Body image issues have impacted people of all ages, genders and cultures since the dawn of time (probably).
Or at least since the dawn of the mirror. And especially since the advent of Instagram which has an endless supply of genetically blessed people flaunting their bodies.
And body image problems for Gen Zs increased even more during pandemic lockdowns when young people had a lot of time to stare at themselves in the mirror.
When we surveyed over 1000 young Australians aged 15 to 24 for our Big Youth survey in December, more than half (51%) told us they don’t have a positive body image. It means that of Gen Zs today, half are happy with the way they look and half aren’t.
Breaking the data down by gender we found 58% of females say they don’t have a positive body image compared to 43% of males.
This follows 2019 research from the Butterfly Foundation – an NGO that provides support to Australians suffering from eating disorders and body image – which found that one in four young Aussies have ‘serious body image concerns’.
These stats can shed light on why so many young Australians, especially females, are interested in going under the knife or getting injections.
For example, 14% of females told us they’d like to have plastic surgery, compared to 6% of males.
One in ten females (10%) admitted they’re interested in getting facial fillers, which are substances that are injected into the skin to smooth wrinkles and make them less noticeable, compared to 1% of males.
Meanwhile, 6% of females said they’d like to get botox, compared to 1% of males.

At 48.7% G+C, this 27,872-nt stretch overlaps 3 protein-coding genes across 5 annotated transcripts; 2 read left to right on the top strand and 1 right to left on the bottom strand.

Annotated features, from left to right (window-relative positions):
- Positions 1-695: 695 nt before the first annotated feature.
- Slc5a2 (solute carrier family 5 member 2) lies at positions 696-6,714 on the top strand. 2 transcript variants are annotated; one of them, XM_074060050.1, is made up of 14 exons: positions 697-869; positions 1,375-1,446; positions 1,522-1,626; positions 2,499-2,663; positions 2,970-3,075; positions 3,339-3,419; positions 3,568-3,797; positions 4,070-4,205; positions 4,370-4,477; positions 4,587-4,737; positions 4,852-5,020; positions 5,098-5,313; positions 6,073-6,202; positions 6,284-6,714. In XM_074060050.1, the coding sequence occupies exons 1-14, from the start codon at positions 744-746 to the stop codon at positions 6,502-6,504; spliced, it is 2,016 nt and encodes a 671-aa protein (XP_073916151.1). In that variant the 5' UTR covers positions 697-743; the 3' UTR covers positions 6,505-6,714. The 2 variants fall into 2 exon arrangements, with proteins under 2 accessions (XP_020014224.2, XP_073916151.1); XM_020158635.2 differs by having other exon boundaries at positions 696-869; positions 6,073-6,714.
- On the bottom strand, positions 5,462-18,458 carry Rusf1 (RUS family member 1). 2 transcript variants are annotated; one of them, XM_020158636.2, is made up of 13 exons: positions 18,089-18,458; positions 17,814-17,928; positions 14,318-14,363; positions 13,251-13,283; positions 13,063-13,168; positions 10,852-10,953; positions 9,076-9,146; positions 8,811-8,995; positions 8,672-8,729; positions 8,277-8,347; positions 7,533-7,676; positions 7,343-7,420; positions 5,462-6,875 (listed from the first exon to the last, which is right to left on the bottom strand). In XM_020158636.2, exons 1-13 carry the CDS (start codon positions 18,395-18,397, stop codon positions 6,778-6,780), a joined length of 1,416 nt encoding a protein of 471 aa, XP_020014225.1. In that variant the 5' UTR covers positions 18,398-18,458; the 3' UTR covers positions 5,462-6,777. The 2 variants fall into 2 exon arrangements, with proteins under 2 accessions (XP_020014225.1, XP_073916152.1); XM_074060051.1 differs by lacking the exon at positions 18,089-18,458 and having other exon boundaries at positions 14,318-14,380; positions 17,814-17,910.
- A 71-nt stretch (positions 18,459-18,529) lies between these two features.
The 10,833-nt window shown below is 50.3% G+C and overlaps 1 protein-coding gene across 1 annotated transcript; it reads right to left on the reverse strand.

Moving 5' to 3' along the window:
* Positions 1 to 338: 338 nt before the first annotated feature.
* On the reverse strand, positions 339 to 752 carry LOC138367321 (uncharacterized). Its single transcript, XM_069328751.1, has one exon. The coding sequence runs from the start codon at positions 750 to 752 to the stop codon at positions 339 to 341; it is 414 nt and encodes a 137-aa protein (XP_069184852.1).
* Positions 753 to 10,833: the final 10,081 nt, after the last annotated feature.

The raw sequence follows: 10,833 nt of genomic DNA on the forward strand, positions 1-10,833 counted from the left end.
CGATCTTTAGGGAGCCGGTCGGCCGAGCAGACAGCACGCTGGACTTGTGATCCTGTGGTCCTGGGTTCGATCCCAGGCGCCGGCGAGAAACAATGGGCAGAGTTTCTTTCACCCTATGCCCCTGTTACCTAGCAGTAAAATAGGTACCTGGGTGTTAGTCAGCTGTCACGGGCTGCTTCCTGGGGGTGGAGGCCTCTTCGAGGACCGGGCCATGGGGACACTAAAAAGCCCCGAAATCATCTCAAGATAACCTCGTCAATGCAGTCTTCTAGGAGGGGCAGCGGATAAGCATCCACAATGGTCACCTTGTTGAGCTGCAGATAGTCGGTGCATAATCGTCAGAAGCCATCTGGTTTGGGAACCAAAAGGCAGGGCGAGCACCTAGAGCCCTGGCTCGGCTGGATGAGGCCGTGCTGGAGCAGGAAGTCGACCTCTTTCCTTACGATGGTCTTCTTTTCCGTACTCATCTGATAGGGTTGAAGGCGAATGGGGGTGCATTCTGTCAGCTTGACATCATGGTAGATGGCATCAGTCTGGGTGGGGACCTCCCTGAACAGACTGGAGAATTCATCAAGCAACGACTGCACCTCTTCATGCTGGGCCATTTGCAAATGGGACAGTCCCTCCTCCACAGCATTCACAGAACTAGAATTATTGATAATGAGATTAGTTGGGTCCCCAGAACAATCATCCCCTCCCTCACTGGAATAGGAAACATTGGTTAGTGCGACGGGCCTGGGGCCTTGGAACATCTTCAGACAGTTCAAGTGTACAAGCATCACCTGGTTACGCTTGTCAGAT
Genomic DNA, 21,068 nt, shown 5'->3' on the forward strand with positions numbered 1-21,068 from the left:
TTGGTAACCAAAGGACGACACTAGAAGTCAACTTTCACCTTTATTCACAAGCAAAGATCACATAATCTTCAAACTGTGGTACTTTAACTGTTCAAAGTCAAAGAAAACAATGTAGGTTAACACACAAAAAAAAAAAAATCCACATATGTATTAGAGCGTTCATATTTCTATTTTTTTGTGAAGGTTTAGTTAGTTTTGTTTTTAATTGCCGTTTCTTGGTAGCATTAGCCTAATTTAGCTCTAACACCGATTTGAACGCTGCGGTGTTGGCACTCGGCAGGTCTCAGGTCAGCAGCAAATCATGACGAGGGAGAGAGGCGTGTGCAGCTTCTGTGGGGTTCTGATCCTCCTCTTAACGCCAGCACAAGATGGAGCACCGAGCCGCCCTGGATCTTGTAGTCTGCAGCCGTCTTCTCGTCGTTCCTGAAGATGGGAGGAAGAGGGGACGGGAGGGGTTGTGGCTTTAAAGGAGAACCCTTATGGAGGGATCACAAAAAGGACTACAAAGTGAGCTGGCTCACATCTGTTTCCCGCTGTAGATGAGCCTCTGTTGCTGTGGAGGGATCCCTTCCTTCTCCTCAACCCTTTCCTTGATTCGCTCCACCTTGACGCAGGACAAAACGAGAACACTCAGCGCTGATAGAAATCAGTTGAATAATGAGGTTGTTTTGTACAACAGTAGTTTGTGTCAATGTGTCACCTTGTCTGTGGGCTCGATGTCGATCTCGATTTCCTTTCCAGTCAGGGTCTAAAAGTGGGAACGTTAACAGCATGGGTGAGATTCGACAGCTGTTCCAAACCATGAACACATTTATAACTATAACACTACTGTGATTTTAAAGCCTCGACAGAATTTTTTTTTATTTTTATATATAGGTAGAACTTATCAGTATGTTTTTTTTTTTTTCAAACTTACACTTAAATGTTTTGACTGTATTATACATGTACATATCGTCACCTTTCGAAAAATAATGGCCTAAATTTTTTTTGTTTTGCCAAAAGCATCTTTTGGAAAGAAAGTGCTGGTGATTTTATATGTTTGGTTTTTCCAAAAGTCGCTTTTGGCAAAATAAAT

To put this into context, cosmetic surgery procedures in Australia have skyrocketed over the past two decades, with more than half a million procedures performed in 2021 alone.
That puts Australia ahead of the United States in most cosmetic procedures per capita.
Shocked? Us too.
But Melbourne dermatologist Dr Cara McDonald, who’s been working with injectables for 15 years recently told The Guardian that there’s a ‘growing cohort’ of younger Australians considering it a “normal part of self-care”.
“The younger generations really see it as something that there’s no shame associated with it; there’s no stigma,” she said.
So what’s behind Gen Z’s body image problem?
A 16-year-old female from Victoria told us how the biggest challenge to her body image is due to comments she receives at school.
“I struggle with negative thoughts towards my body and constantly comparing myself to other people I know or who I see on social media,” she said.
“I sometimes worry that the reason my friends are excluding me is that I’m not as pretty as all of them.”
A 17-year-old female from rural NSW said while they haven’t experienced bullying or harassment, they’ve experienced “demoralising comments” about their body that, over time, have been a challenge in maintaining a positive body image.
“Grow your hair out. Try some chin creams. You look anaemic. Don’t touch your eyebrows. Go look in the mirror. Try the pill it will help. Are you pregnant?” she said.
“Despite these ever-building remarks, I try to maintain a positive body image. Other people’s beauty standards are not my problem.”
So where to from here?
Butterfly Foundation CEO Christine Morgan says it’s time we addressed bullying, shifted stigmas and changed the national conversation about beauty standards.
“How we talk about our own and others’ appearance can seriously impact body confidence,” Morgan said.
“(But) this is not just about being kinder to ourselves and others. There are serious health ramifications if we do not challenge fundamental belief structures that are translating into nationwide body shape and size stigma.
“When poor body self-esteem impacts on an individual’s self-worth and value system it can cripple their ability to fully participate in life. Shifting national conversation about body image is a huge undertaking that requires investment in stigma reduction and health promotion but, if we acknowledge the complexity of the problem and each play our part as individuals, it is more than achievable.”
Challenge accepted, Australia?